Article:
- Variables we have some control over: economic status, our social capital, healthy life expectancy, freedom to make our own life choices, our generosity, and our freedom from corruption. The first three of these variables seem to have the strongest impact on happiness; unfortunately, our pursuit of economic capital (the individual good) isn’t always conducive to positive social relations (supporting the common good).
- Variables with a neurological basis, which we have some control over (there is increasing evidence they can be shaped by training and experience): our ability to sustain positive emotion, our ability to recover quickly from negative experiences, our ability to engage in empathic and altruistic acts, and our capacity for mindfulness.
The World Happiness Report 2015 is a mind opener in its entirety. But I’d like to spend a little extra time on Chapter 6. Its title is Healthy Young Minds: Transforming the Mental Health of Children, and it was written with a unique passion and urgency. Listed below are some of its main ideas.
- One third of Earth’s population consists of children (are under 18 years of age), and ten percent of them have mental disorders such as anxiety, depression, ADHD or autism. In the last 50 years the incidence of mental disease in children has increased. “These children are unhappy and disturbed – the quality of their experience is very poor. And the majority of them will also become unhappy adults…This is a massive problem.”
- As children grow and become adults, their minds develop in three fundamental ways: emotionally, academically, and behaviourally. “Studies show that the best predictor for whether children will become happy, well-functioning adults is not their academic achievement, but their emotional health.” And happy children show better intellectual development.
- There is significantly less awareness, prevention, and treatment of mental disease than of physical disease, in both children and adults. As they push for academic achievement, schools are not set to nourish and prioritize the emotional well-being of their students.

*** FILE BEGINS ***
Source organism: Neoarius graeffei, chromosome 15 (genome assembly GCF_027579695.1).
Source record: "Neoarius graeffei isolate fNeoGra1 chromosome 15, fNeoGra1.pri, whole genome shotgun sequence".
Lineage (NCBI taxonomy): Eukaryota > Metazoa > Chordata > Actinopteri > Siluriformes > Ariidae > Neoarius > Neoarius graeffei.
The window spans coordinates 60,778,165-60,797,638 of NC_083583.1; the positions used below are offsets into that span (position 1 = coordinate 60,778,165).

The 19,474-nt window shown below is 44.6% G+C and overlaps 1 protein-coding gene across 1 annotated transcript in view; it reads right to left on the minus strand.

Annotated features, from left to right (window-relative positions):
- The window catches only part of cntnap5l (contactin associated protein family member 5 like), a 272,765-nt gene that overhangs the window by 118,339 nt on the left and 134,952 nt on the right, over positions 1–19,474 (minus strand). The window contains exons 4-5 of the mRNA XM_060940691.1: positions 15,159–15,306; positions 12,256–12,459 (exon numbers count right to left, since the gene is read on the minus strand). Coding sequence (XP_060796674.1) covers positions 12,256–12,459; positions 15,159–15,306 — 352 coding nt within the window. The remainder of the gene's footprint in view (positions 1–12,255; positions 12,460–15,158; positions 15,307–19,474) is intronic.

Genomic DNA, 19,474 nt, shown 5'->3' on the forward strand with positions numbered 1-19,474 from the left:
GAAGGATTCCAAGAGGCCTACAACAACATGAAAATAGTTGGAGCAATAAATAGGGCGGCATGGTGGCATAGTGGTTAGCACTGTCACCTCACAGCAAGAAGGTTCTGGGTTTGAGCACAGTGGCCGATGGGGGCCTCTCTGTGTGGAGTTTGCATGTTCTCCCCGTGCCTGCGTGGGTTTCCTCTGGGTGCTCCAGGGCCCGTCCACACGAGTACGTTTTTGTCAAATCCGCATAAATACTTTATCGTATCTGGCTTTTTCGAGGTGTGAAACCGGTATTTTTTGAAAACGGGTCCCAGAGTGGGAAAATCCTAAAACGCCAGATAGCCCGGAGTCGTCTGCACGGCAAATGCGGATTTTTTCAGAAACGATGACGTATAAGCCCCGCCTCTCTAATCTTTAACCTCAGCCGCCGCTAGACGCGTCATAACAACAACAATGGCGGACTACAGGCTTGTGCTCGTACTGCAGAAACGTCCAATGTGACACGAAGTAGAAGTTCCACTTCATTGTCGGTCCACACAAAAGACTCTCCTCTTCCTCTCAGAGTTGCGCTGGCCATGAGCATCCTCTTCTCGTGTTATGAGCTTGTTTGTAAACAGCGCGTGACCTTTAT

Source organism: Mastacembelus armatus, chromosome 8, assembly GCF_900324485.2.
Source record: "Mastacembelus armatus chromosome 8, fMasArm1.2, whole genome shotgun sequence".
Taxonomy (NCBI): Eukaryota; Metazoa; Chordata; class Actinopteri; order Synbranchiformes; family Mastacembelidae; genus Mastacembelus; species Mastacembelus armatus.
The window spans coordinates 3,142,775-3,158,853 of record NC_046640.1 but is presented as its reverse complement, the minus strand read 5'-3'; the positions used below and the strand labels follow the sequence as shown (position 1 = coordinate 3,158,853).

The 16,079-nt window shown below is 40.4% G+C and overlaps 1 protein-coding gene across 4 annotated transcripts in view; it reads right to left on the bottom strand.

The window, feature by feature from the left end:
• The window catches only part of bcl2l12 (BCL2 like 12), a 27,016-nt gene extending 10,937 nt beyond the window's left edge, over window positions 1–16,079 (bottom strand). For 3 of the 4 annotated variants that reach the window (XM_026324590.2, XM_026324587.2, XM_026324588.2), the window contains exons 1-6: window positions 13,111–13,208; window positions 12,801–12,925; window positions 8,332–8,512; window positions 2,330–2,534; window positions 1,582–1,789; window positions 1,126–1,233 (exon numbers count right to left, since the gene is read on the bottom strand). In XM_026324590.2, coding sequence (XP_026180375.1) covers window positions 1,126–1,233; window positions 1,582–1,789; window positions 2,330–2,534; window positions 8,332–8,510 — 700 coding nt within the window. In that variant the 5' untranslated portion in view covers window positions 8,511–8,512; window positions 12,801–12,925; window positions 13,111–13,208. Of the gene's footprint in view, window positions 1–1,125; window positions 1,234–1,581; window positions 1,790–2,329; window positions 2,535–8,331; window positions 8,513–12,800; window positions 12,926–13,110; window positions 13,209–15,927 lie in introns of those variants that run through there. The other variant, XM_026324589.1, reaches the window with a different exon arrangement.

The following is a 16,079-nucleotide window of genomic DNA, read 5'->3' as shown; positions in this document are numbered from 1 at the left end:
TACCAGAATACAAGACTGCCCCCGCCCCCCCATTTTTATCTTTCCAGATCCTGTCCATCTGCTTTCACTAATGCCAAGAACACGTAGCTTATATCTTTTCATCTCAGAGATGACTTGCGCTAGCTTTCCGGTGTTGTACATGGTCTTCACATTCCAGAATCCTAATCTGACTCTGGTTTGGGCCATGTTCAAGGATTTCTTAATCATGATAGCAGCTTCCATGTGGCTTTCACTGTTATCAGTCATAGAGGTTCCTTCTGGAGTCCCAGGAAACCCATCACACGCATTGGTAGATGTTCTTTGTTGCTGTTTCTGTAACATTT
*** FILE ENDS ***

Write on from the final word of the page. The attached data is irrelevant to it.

- The need for change is urgent. “If we care about well-being, then the well-being of children must be a top policy priority for communities and families, healthcare systems and schools. This is a matter of basic human rights.” What should be done? Here are some of the “action points” proposed in the report:
- Healthcare: We need “parity of esteem for mental and physical health”, which means health care for mental disorders should become as available as the health care for physical ailments.
- Community: We must recognize the importance of well-being for children and families, and we must learn to promote and support it through adequate training and community resources.
- Schools: Well-being must be given priority in education as an explicit learning objective and as part of the core curriculum; and students’ happiness should be measured regularly.
You may say that the ideas in this report are utopian or impractical, but I suggest you draw your conclusions only after you’ve read it all. As about me, I subscribe to its vision full heartedly and I am happy to promote it. Yes, I am happy – I’m not just saying it.